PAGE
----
At the same time that the American war was shrouded in high-tech precision, the Iraqi war effort was represented as containing all of the dangerous and unpredictable traits of the “other.” The SCUD missiles came randomly; nobody knew when or where they would hit or whether they would carry conventional or chemical warheads. The Iraqis transgressed the boundaries of what was defined as “proper” military action, an attribute which referred back to their violation of international borders which was the ostensible cause of the United States intervention. The comments made by “experts” after the oil spills initially attributed to Iraq were typical of this construction of Iraq as transgressing boundaries. The oil not only violated international borders; it also crossed over the line between the military and environmental spheres of influence. The confrontation between the U.S. Patriot missiles and the Iraqi SCUDs was promoted as a symbol for the conflict as a whole. The Patriot, with its nationalist name, represented high-tech precision and the defense of innocents; the ominously titled, vaguely obscene SCUDs represented random destruction that violates national boundaries and the military/non-military distinction. This weapon was denied a place inside the legitimate arsenal. Unlike the U.S. missiles and bombs that struck “targets,” the SCUD, according to Dan Rather, was a “terrorist” weapon with no intelligible military value. This construction of the war encountered its toughest test when a U.S. bomb entered an Iraqi shelter and killed 500 civilians. Here, it appeared, the Americans were responsible for violating their own boundary between military and civilian spheres. But the generals’ explanation for the atrocity still enabled the event to be categorized according to the successful scheme; the shelter was a military target, General Kelly insisted, and the Iraqis were blamed for, in effect, violating our pristine high-tech military space with their grotesque dead bodies.
The emphasis on this dichotomy between precision and chaos served several functions. First of all, at the corporate level, the powers that control the networks are motivated towards promoting their other business interests. General Electric, the owner of NBC, also is involved in the manufacture of weapons, and members of the boards of directors of CBS and ABC are also members of the boards of directors of many other corporations. One of the motivations for the war could have been the need to garner support for continuing the high level of military spending after the close of the Cold War. The glorification of precision weapons by the media contributes to the network executives’ own financial interests and helps to combat the perceptions that military spending is wasteful and the weapons are inefficient or do not work.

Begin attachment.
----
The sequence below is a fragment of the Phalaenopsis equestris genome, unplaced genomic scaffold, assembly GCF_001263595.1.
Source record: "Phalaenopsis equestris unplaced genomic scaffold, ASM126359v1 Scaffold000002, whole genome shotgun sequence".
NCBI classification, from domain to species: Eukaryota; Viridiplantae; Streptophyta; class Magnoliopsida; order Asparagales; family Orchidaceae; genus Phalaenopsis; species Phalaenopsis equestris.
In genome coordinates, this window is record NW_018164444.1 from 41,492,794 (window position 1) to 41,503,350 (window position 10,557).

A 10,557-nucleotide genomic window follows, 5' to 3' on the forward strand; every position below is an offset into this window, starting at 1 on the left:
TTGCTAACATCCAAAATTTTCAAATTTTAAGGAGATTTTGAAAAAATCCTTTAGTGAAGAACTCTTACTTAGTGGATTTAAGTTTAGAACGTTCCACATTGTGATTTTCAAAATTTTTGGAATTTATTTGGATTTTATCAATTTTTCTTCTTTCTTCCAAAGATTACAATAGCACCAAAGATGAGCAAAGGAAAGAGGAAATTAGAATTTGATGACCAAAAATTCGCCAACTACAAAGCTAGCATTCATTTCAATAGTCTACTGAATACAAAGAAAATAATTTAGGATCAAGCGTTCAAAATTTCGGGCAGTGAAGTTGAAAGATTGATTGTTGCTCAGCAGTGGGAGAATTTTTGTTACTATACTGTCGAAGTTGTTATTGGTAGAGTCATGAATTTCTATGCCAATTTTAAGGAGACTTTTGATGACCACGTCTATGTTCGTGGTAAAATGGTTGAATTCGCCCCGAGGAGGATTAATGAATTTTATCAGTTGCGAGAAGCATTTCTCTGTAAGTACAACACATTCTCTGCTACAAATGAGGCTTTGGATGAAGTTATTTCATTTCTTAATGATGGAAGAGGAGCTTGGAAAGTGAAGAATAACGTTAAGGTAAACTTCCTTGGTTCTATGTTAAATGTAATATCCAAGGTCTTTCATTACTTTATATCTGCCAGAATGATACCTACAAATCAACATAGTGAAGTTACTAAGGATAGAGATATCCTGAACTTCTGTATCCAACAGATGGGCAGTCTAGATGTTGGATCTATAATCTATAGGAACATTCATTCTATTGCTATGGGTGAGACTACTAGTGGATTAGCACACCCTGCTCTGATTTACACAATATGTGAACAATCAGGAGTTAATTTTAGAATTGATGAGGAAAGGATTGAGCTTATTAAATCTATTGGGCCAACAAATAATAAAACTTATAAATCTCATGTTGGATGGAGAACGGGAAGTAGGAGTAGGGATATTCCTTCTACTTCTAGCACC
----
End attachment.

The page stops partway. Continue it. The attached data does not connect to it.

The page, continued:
On a wider level, this construction of the war contributes to the scheme of classifying, ordering, and incorporating possible conceptions of reality into distinct, bounded units. An oppositional representation of the war, on the other hand, would most likely stress the grotesque aspects which contradict the pure and bounded high tech images that poetically invoke the ideal of precision; particularly, it would present images of dead and wounded bodies vividly transgressing their own limits and contradicting the abstract language of the machines with the inescapable concrete reality of flesh. The military demonstrated its awareness of the power of these images by taking steps to keep cameramen away from the casualties; during a previous (practice) war, the Panama invasion of 1989, American soldiers reportedly shot and killed a Spanish photographer who would not stop taking pictures of the corpses produced by U.S. bombing.